In selecting samples, I do so according to the dictates of the melodic lines. In other words, one sample will not do it all. Some melodic lines and effects have to be broken down, like a mosaic, over several tracks. This is a sequencing reality that doesn\'t come up when working with Finale or Sibelius and then importing the score. Yes, you have the notes in, but they all have the same velocity levels and still lack shape.

    After this, you go through line by line and shape volume levels and velocity, plus correct panning.

    Eventually, you finish.

  4. #4

    Re: What is your Approach To Orchestral Scoring? - Windows Based only

    Originally posted by Bruce A. Richardson:
    When something is too talented for my 1/4 chops on the sax controller, I ditch the \"melody\" and just concentrate on playing a fake melody that I CAN execute finger-wise, with the expression I want--then I drag the notes to their proper pitch in piano roll. That way, I get the rhythm and expression nailed, and the dragging of notes to different pitches is pretty trivial compared to the amount of repetition and tweaking that the expressive content would require if not \"played.\"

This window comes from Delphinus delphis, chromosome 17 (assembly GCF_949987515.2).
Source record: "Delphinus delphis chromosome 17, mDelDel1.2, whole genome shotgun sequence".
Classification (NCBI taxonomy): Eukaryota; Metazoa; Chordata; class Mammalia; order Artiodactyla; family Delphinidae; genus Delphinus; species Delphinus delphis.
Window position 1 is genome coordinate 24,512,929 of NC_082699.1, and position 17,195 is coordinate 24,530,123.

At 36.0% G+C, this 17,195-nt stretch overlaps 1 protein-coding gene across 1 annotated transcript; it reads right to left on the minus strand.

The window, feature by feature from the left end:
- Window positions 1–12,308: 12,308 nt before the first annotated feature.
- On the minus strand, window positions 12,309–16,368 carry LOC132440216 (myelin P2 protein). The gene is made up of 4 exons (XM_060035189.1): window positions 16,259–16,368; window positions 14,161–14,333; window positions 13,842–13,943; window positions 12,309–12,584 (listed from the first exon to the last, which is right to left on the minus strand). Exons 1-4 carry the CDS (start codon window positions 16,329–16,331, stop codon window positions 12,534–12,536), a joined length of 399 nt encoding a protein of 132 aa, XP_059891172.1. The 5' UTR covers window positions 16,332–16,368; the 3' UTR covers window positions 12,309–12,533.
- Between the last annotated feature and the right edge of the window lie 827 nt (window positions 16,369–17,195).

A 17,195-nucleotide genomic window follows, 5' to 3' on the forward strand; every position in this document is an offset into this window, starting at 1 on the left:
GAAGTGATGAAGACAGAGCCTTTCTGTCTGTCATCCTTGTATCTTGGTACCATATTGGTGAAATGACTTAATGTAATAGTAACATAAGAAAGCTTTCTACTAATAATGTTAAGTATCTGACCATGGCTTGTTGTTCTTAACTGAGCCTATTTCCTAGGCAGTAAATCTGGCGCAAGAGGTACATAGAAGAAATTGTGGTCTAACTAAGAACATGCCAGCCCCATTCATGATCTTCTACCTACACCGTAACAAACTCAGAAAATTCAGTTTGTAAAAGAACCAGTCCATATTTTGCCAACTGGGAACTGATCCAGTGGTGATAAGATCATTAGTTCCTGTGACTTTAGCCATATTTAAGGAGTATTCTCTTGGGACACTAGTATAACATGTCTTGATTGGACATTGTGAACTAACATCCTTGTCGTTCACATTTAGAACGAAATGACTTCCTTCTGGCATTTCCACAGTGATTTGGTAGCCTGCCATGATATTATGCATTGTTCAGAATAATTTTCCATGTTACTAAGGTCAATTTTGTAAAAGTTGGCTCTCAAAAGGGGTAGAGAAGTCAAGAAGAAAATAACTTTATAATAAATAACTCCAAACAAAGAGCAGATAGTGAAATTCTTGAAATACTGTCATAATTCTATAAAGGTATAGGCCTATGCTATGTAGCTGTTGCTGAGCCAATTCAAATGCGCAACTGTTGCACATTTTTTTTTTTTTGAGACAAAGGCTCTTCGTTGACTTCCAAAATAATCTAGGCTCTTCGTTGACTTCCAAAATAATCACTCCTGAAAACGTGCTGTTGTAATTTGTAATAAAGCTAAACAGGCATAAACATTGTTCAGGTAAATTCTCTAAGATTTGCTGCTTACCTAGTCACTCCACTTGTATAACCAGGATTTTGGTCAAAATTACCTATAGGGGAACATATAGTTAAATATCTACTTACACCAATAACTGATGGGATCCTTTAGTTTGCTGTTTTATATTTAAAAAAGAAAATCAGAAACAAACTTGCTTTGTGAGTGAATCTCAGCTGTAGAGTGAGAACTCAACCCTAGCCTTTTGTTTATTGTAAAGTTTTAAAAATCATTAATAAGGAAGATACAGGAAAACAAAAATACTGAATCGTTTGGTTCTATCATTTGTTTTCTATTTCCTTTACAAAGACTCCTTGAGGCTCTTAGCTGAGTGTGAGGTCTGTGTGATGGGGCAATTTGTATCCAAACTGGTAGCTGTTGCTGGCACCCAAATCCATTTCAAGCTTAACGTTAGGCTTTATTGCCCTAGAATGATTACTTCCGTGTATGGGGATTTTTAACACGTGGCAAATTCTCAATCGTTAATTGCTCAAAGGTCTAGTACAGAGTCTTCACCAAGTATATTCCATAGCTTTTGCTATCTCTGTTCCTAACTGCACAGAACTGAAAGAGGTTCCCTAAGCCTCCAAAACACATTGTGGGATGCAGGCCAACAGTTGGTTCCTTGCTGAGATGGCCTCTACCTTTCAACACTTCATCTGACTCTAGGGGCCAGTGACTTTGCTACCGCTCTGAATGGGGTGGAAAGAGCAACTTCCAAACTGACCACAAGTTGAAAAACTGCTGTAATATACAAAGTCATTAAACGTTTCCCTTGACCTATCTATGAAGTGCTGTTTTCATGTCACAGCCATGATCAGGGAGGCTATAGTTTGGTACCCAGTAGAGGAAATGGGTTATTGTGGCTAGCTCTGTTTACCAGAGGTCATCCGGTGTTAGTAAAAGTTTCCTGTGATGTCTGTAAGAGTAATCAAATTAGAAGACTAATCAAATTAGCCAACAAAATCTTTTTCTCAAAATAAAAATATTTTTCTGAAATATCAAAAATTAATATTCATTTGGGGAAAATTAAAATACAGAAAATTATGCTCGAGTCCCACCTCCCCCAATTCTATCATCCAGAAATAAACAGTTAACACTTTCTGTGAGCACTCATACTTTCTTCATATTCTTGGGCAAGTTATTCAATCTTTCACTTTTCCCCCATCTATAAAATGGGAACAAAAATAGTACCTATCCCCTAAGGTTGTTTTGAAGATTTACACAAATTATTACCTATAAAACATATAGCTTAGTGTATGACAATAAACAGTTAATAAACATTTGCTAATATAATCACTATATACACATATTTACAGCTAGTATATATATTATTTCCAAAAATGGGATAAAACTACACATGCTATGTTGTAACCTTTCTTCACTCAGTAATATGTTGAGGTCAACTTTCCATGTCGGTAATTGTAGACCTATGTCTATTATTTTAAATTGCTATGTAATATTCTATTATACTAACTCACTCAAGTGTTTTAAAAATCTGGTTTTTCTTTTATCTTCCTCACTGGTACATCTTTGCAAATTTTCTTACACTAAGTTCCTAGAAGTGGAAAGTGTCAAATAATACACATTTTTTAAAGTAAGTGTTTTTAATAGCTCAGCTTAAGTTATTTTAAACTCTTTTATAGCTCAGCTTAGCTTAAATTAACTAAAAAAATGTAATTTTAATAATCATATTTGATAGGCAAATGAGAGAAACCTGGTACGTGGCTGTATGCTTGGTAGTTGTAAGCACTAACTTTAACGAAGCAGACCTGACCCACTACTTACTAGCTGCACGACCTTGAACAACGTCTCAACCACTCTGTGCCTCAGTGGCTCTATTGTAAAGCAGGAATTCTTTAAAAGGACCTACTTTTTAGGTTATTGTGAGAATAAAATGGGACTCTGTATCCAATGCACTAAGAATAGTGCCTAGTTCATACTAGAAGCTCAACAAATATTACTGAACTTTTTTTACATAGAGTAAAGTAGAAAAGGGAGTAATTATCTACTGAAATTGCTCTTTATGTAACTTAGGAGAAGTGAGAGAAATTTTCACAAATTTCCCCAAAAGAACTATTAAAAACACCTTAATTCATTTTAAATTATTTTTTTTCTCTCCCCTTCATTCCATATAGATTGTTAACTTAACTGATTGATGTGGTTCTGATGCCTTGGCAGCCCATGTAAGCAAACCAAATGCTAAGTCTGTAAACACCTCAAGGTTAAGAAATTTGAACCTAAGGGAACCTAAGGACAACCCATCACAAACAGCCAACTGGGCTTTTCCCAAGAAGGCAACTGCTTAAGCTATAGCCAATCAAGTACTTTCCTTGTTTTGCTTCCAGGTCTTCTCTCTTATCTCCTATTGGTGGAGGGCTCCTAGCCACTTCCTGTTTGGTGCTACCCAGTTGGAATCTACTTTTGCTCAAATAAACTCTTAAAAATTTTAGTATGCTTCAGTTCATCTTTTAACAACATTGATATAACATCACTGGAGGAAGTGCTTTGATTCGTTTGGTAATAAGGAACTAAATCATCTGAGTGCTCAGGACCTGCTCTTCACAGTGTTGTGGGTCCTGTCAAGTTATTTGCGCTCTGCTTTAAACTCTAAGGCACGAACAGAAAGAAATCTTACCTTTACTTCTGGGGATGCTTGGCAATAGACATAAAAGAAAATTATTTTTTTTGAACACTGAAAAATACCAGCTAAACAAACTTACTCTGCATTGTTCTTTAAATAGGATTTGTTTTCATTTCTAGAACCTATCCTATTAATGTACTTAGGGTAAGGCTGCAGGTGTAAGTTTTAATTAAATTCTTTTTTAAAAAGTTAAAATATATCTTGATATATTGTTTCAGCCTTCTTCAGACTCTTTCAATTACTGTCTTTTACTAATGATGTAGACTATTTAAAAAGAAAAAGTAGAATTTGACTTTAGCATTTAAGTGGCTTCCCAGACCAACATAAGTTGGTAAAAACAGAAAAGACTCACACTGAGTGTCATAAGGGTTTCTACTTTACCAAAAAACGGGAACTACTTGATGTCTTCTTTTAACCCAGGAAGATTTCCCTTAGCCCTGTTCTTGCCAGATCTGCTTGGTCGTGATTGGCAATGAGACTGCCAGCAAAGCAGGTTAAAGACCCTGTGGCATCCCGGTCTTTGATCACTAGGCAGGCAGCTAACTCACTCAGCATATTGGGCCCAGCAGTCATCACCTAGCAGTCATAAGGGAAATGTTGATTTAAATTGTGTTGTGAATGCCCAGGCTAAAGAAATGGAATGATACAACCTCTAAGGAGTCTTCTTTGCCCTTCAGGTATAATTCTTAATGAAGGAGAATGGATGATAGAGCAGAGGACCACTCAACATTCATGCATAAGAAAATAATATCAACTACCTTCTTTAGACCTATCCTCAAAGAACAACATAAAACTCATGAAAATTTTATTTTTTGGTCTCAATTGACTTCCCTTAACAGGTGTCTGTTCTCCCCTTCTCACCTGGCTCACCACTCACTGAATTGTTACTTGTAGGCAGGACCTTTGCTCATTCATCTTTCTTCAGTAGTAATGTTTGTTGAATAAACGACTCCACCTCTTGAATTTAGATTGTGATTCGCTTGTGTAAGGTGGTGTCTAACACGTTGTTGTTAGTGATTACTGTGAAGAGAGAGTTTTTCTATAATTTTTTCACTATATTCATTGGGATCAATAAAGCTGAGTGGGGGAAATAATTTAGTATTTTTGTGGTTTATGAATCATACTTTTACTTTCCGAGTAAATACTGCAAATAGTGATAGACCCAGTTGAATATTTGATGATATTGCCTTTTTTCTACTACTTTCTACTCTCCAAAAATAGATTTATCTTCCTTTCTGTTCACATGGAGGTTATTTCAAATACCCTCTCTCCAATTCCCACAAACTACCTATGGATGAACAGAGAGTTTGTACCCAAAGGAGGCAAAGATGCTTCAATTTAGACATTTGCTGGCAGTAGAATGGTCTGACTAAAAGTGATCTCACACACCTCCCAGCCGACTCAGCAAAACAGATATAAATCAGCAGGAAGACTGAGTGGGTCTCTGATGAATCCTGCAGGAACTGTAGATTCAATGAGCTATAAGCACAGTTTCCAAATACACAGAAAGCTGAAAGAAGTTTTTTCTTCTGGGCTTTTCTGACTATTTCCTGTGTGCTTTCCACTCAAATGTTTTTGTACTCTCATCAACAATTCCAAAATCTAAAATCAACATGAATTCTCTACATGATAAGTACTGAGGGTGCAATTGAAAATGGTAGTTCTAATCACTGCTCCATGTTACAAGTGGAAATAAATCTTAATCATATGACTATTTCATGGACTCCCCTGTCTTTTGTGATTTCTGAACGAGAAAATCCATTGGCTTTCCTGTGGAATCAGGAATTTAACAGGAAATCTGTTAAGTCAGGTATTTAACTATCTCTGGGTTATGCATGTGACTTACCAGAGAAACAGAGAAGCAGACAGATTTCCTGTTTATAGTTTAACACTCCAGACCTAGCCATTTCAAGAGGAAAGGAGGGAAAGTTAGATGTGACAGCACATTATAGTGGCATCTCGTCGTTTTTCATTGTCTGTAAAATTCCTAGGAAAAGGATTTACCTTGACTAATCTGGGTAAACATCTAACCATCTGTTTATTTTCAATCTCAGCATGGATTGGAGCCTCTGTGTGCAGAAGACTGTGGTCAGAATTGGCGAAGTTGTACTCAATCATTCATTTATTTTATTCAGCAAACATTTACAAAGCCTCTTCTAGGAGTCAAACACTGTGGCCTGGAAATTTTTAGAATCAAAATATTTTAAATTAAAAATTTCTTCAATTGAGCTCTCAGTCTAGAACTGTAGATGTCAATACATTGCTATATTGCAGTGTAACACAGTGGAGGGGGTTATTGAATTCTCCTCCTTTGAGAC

<font size=\"2\" face=\"Verdana, Arial\">That\'s a great tip!! I don\'t know why I never thought about doing that.

  5. #5

    Re: What is your Approach To Orchestral Scoring? - Windows Based only

    Peter,

    can you please tell me your gear you use to create your orchestral scores..

    TIA

    Alan Russell

  6. #6

    Re: What is your Approach To Orchestral Scoring? - Windows Based only

    Hi Alan,

    You know my struggles and junior status with this, but for what it\'s worth:

    1. Play out the entire base harmony/melody in piano or sometimes with a full string pad. Sometimes I will bother to actually put this into a midi track as I tend to forget particular melody/counterpoints two seconds after I do them.
    But the track is eventually thrown away.

    2. Switch to another track and slowly begin building and substituting each note in the piano or string pad with the \"potentially\" right instrument. Each instrument naturally gets its own track.